Funneling is bad for cycling. It's better that cyclists can choose from a finely spaced grid of high quality routes which enable each person to choose a relatively lightly trafficked and more direct route to their destination. That, though, is of less use if your primary goal is to market your city internationally by use of impressive looking photos and ever more exaggerated figures.

No-one celebrates traffic jams for cars. They shouldn't celebrate traffic jams for bikes either. Big queues of bicycles are a sign of failure. A comprehensive cycling grid allows more efficient journeys to be made.


Anonymous said...

For starters, you have to multiply the number by 2 - as in 2 sides of the street. That puts the figure over 20,000 per day.

Edward said...

David, living as you do in what I refer to as Utopia, Danish cycling infrastructure and its cycling modal share would both look inferior. However, looking at Denmark from most parts of the Anglosphere it is a shining example of what can be achieved.

I find it useful for advocacy purposes because its wide streets look like ours in Australia. The raised cycle paths and painted intersections look like something that is achievable and so in my experience people tend to take notice when you show them.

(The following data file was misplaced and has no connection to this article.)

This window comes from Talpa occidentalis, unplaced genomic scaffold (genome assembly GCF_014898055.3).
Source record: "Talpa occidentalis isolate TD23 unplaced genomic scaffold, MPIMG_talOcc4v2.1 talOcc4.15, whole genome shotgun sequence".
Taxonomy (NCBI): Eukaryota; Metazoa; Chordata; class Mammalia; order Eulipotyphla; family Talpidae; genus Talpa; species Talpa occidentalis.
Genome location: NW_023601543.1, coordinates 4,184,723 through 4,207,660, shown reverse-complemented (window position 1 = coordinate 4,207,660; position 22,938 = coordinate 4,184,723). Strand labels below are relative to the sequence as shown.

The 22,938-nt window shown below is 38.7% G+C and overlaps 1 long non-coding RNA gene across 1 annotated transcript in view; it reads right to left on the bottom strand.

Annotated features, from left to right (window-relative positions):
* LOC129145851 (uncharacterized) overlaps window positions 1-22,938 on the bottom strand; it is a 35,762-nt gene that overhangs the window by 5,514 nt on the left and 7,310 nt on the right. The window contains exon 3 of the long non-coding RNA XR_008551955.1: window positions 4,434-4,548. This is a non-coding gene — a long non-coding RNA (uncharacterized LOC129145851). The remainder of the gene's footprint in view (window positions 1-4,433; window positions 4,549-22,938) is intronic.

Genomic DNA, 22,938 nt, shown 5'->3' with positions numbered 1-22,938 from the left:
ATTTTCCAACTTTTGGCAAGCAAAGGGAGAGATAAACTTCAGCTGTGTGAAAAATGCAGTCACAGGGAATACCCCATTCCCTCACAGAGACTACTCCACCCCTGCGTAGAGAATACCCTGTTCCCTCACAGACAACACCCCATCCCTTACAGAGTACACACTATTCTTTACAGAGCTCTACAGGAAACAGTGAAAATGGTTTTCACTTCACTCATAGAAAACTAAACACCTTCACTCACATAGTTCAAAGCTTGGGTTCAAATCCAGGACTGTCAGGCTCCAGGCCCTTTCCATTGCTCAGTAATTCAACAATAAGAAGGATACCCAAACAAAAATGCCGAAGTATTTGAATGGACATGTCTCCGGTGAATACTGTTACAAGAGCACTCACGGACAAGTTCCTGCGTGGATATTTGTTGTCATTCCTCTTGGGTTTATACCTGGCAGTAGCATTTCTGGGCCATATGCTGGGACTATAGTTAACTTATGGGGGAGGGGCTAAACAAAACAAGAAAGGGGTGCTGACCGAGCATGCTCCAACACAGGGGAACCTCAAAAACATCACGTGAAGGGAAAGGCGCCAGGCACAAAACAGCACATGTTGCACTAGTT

Of course, as we all know, the Netherlands shows how to make cycling safe and attractive for everyone. The problem I find is that when you show pictures of cycling infrastructure in the Netherlands, it is so good that it almost seems unachievable. That is nonsense of course but convincing people here in an environment that is so heavily car-based is very difficult. That is why Denmark is such a great example.

I think Michael Colville-Anderson would probably agree with some of the things you say, especially about the recent misguided focus on helmets. That is I think something of which all countries should not take note.

You have seen Crap Cycling in Waltham Forest. For the equivalent in my home town, have a look at:

Relatively speaking, Denmark is a nirvana for us. While it is not perfect, the numbers of women and children cycling there (while low by Dutch standards) show that they are doing something right.

Anyway, ramble over. I think you are right but credit where credit is due.

Anonymous said...

In my experience last fall -- riding from Copenhagen to Amsterdam -- the bicycle lanes ended about thirty kilometers from the Danish capital. This came at some surprise, as the reputation for bicycle friendliness gave me to believe I'd have a separate lane the whole way. Northern Germany, which took me across to the Dutch border, was actually better equipped, with only a few instances of non-separated infrastructure. Of course, nothing compares to the Netherlands, where lanes, paths, and whatnot criss-cross the country.